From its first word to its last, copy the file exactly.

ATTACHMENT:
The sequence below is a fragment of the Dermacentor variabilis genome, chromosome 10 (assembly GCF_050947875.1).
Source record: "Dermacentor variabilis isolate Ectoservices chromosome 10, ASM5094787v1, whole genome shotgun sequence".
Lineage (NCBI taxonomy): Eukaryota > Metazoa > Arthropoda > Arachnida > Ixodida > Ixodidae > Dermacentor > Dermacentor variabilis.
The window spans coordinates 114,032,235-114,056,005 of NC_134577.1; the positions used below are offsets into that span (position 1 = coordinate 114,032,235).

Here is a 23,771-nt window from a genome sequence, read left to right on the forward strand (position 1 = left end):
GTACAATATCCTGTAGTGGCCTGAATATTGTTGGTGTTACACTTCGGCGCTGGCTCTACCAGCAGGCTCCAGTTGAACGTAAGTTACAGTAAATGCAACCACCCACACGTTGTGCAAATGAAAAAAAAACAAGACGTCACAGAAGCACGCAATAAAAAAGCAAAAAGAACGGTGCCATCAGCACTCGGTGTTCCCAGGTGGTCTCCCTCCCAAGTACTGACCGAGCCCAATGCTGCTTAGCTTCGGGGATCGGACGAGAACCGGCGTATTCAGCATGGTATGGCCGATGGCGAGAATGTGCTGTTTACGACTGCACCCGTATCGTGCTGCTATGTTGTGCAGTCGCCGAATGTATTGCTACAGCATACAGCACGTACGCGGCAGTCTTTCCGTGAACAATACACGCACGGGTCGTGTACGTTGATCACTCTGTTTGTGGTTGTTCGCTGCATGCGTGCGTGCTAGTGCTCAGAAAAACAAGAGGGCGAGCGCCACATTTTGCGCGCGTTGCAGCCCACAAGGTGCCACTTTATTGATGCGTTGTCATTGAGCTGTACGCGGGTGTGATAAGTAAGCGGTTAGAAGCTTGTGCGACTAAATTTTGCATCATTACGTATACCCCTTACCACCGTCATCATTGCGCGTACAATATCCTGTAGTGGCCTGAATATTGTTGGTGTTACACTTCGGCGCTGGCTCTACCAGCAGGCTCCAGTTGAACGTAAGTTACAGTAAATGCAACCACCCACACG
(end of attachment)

The sequence below is a fragment of the Dermacentor variabilis genome, chromosome 10 (assembly GCF_050947875.1).
Source record: "Dermacentor variabilis isolate Ectoservices chromosome 10, ASM5094787v1, whole genome shotgun sequence".
Lineage (NCBI taxonomy): Eukaryota > Metazoa > Arthropoda > Arachnida > Ixodida > Ixodidae > Dermacentor > Dermacentor variabilis.
The window spans coordinates 114,032,235-114,056,005 of NC_134577.1; the positions used below are offsets into that span (position 1 = coordinate 114,032,235).

Here is a 23,771-nt window from a genome sequence, read left to right on the forward strand (position 1 = left end):
GTACAATATCCTGTAGTGGCCTGAATATTGTTGGTGTTACACTTCGGCGCTGGCTCTACCAGCAGGCTCCAGTTGAACGTAAGTTACAGTAAATGCAACCACCCACACGTTGTGCAAATGAAAAAAAAACAAGACGTCACAGAAGCACGCAATAAAAAAGCAAAAAGAACGGTGCCATCAGCACTCGGTGTTCCCAGGTGGTCTCCCTCCCAAGTACTGACCGAGCCCAATGCTGCTTAGCTTCGGGGATCGGACGAGAACCGGCGTATTCAGCATGGTATGGCCGATGGCGAGAATGTGCTGTTTACGACTGCACCCGTATCGTGCTGCTATGTTGTGCAGTCGCCGAATGTATTGCTACAGCATACAGCACGTACGCGGCAGTCTTTCCGTGAACAATACACGCACGGGTCGTGTACGTTGATCACTCTGTTTGTGGTTGTTCGCTGCATGCGTGCGTGCTAGTGCTCAGAAAAACAAGAGGGCGAGCGCCACATTTTGCGCGCGTTGCAGCCCACAAGGTGCCACTTTATTGATGCGTTGTCATTGAGCTGTACGCGGGTGTGATAAGTAAGCGGTTAGAAGCTTGTGCGACTAAATTTTGCATCATTACGTATACCCCTTACCACCGTCATCATTGCGCGTACAATATCCTGTAGTGGCCTGAATATTGTTGGTGTTACACTTCGGCGCTGGCTCTACCAGCAGGCTCCAGTTGAACGTAAGTTACAGTAAATGCAACCACCCACACG